When pressed for comments on hydraulic fracturing, Delorey continually deferred to the Wheeler review and the press ban that exists on the panelists participating in its conception. The review is due to be delivered in June of 2014.

The crowd also had numerous questions related to how to finally be rid of the Kennetcook ponds. Treating and disposing of the fracked waste water, which has been found to contain levels of Naturally Occuring Radioactive Materials (NORMs), has been an extremely mismanaged and murky process.

At one point it was revealed that over 7 million litres of the waste water had been shipped to the nearby Windsor municipal sewer system – all this before the provincial department of Environment discovered that the waters were radioactive. Residents at the meeting also complained of finding dead animals surrounding the ponds, dead fish floating in streams and a security system so infantile that a “child could climb over the fence” that now surrounds the supposedly 'quarantined' radioactive waters.

Millions of litres of the waste water is also currently being held in storage 'lagoons' by Atlantic Industrial Services, headquartered in nearby Debert. This makes an actual count of how much waste water actually exists – and how much waste water has already been disposed of – almost an effort in futility.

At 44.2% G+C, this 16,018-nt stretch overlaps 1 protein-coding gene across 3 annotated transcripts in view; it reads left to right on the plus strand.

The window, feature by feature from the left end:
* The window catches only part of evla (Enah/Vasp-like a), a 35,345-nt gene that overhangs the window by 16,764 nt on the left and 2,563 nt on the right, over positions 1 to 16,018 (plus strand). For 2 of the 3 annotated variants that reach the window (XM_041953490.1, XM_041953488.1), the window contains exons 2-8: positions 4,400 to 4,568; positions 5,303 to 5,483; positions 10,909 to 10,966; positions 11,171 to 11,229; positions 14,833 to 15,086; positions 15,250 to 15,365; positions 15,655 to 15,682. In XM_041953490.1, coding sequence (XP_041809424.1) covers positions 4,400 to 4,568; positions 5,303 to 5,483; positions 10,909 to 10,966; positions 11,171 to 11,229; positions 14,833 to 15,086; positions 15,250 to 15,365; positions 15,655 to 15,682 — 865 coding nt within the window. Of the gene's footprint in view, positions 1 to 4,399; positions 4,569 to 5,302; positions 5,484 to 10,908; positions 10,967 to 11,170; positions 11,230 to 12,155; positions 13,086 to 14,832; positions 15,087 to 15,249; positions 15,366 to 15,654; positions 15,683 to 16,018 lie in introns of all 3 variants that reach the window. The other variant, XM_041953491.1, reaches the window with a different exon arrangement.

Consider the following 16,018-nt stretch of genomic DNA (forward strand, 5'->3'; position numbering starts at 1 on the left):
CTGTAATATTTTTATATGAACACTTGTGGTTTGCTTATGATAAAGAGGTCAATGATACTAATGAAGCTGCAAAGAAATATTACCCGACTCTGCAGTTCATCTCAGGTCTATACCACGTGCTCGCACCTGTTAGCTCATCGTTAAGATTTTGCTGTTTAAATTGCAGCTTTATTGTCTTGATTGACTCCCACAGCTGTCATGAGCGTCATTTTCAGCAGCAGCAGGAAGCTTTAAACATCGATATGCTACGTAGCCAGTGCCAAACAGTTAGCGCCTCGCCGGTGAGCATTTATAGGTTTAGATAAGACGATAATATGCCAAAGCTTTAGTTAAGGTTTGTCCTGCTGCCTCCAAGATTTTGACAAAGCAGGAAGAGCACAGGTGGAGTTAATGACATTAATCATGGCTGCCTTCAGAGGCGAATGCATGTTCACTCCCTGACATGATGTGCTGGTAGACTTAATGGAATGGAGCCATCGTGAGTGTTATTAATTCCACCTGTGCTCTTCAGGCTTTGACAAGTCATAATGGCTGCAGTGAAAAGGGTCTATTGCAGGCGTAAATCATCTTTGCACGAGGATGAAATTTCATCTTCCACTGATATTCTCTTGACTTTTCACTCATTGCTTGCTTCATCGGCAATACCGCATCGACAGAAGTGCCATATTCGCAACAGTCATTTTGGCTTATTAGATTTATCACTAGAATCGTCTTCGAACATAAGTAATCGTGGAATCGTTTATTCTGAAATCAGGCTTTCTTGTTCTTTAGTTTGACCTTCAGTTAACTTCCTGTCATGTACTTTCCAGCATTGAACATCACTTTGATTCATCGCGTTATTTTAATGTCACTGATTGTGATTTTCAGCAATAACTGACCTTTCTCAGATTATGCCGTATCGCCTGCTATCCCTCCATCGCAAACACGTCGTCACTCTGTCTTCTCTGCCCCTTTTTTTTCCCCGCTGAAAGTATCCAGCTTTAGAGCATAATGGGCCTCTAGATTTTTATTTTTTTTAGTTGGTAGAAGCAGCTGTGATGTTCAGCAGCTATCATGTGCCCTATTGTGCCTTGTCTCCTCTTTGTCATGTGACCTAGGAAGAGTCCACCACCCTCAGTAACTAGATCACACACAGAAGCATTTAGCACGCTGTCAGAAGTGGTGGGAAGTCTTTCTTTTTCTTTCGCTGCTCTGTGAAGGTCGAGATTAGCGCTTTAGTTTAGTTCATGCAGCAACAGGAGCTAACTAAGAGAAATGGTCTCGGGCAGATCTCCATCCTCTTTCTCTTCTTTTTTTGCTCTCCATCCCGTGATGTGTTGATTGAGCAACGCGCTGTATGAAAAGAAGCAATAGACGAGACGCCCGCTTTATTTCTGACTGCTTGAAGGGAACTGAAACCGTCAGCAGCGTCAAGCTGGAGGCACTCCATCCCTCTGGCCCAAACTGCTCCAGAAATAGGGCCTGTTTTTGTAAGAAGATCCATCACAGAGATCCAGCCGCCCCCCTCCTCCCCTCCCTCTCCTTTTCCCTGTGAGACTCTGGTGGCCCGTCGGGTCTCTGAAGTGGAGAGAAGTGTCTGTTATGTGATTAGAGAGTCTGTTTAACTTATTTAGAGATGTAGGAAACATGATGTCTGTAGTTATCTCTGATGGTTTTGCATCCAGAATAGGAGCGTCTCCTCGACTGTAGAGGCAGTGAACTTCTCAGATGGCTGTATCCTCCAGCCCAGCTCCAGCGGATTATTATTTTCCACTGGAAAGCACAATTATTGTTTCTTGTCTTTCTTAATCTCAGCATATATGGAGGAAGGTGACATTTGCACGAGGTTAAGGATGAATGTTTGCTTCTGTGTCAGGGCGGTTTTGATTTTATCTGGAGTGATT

Delorey, to be sure, has inherited this issue as part of the ministerial portfolio, and was quick to point out the newness of his appointment and the honour he felt towards the job. To his credit, Delorey has been far more accessible and available to both media and constituents than his predecessor, Sterling Beliveau.

But the naivete and youthful exuberance angle only goes so far, and residents were quick to point out to Delorey that the job ahead of him – and the expectations of the community – are substantial.

“Wayne Gretzky has a legacy. You have a seven year problem. Yusain Bolt had false starts. You've made real mistakes with a real issue. So watch your language,” said another resident to Delorey, in reference to the bureaucratic terms that the provincial Environment staff used to describe the very real and potentially dangerous mistakes their department had already made in regards to the fracked waste water.